Can Entrepreneurship Be Taught?
By Andy Gold, Ph.D. and Mary Beth Kerly, MBA (excerpted from NACCE’s new book, Community Colleges as Incubators of Innovation: Unleashing Entrepreneurial Opportunities for Communities and Students, 2019, Stylus LLC)
In his book, Born, Not Made; The Entrepreneurial Personality (2008), James Koch suggests that some people may be born with an entrepreneurial gene. However, what if that entrepreneurial gene becomes dormant, or at a minimum stigmatized by society? What happens when imaginative, creative, and entrepreneurial children grow up and learn to stop dreaming? If the gene is indeed dormant, perhaps the entrepreneurial desire simply needs to be re-ignited through entrepreneurship education.
Still, many reject the notion of an entrepreneurial gene altogether. Peter Drucker, one of the leading management thinkers of our time, recognized that: “The entrepreneurial mystique? It is not magic, it is not mysterious, and it has nothing to do with the genes. It’s a discipline, and like any discipline, it can be learned” (Drucker, 1985). Most entrepreneurship educators would concur with Drucker, and in fact have seen that entrepreneurship can indeed be taught.
However, being able to teach individuals about something doesn’t mean they will become proficient in the practice of what they have been taught. Learning about entrepreneurship does not qualify a person to practice entrepreneurship; it simply allows a person to increase their entrepreneurial literacy.
Whether you think entrepreneurship can be taught, or whether people are born entrepreneurs and simply need to reconnect with their entrepreneurial spirit, a more important question is: What is the best way to teach entrepreneurship? (Ronstadt, 1987).
Does Culture Matter?
Institutional culture is critical to developing an entrepreneurship program. Laura Palmer-Noone (2000) summarized the core problem facing many institutions of higher learning when she wrote, “Inertia is a villain in the marketplace but is worshiped in higher education because we relish tradition” (Palmer-Noone, 2000). Many colleges claim they promote innovation, but their culture says otherwise. The slow-moving nature of many college cultures can work well with certain disciplines, but entrepreneurship is not one of them. Institutions that wish to develop robust and dynamic entrepreneurial programs need to overcome internal inertia (Palmer-Noone, (2000).
Entrepreneurship programs developed in non-innovative colleges tend to get bogged down in a status quo of slow, stop, and wait. In these institutions, because there is such a lag time to launch, by the time the program interacts with students, it is already obsolete. Additionally, developers tend to become worn down and cease to develop (Palmer-Noone, 2000).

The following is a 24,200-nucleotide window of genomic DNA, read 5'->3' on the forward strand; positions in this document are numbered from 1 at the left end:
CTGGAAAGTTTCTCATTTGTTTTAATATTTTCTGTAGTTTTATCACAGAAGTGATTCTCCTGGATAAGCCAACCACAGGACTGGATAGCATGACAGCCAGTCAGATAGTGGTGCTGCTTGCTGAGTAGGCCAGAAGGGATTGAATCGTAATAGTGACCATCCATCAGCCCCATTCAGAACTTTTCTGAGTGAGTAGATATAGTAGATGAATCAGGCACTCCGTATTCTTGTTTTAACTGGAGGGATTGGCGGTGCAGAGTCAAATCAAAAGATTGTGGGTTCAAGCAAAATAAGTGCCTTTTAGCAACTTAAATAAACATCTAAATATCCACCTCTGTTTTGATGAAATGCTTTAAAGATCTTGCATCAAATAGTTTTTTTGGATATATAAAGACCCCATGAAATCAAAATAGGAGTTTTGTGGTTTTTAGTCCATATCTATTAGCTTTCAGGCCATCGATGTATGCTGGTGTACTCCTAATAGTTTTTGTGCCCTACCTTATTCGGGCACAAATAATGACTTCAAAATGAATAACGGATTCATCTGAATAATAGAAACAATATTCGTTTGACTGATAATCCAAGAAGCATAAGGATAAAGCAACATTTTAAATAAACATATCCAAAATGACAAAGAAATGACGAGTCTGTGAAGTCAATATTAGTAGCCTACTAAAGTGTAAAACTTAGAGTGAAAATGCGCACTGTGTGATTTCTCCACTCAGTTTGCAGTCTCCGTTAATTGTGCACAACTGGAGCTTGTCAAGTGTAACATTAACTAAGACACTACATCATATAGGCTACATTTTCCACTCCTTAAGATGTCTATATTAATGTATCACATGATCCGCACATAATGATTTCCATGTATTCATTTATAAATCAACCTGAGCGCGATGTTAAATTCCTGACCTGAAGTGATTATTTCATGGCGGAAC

At the core of inertia, one will often find an organizational culture that is fearful of failure. Entrepreneurs know that a fear of failure can only accomplish one of two things: either stop you from starting, or stop you from stopping. Both are bad. On the other hand, the concept of loss aversion (Kahneman & Tversky, 1979), informs us that if you are brave enough to try and take action on something, and it does not work out, it is better to keep working on a failed project than admit that you have failed to avoid facing the perceived shame that comes along with failure (Kahneman & Tversky, 1979).
But what if we leveraged an entrepreneurial mindset across the community college domain and redefined the meaning of failure? This would involve an organizational culture that applauds those that failed as loudly as we applaud success. Imagine the transformational change that might occur within that college! Faculty, staff, and administrators would feel empowered to give things a go, to try and add value through innovative practices, knowing that if the initiative were a success or failure, accolades would be delivered. This would, in turn, lower the level of employee disengagement and better serve students, while also informing universities of potential new programs that could be deployed. Transformational change in the education system and workplace needs to occur, so that people think of and define failure in a more constructive light. Astro Teller from Google X, says:
“We work hard at X to make it safe to fail. Teams kill their ideas as soon as the evidence is on the table because they're rewarded for it. They get applause from their peers. Hugs and high fives from their manager, me in particular. They get promoted for it.”
Entrepreneurship is a way of thinking or embracing certain conventions that promote action. These actions are designed to promote learning and solution searching, coupled with innovations that can add value. This action-oriented mindset is accompanied by a series of intangible skills such as having an internal locus of control, a growth mindset, strong sense of self-efficacy, perseverance, adaptability, ability to think big, creativity, resourcefulness, and an ability to understand and cope with failure in a different light. Colleges that embrace an entrepreneurial culture are positioned to lead in education innovation.
To learn more, read NACCE’s new book, Community Colleges as Incubators of Innovation.
To order, click here.
Andy Gold is an assistant professor of Entrepreneurship and Business Administration at Hillsborough Community College (HCC) in Tampa, Florida, and an adjunct faculty member at the University of Tampa and the University of South Florida, where he teaches in the M.B.A. program. Gold has over 25 years of experience as an entrepreneur, starting several businesses over that period with a focus on social entrepreneurship.
Mary Beth Kerly is a professor of Business and Entrepreneurship at Hillsborough Community College in Tampa. She has over 18 years of community college experience. Kerly also serves as an adjunct professor for management and strategy at the University of Tampa.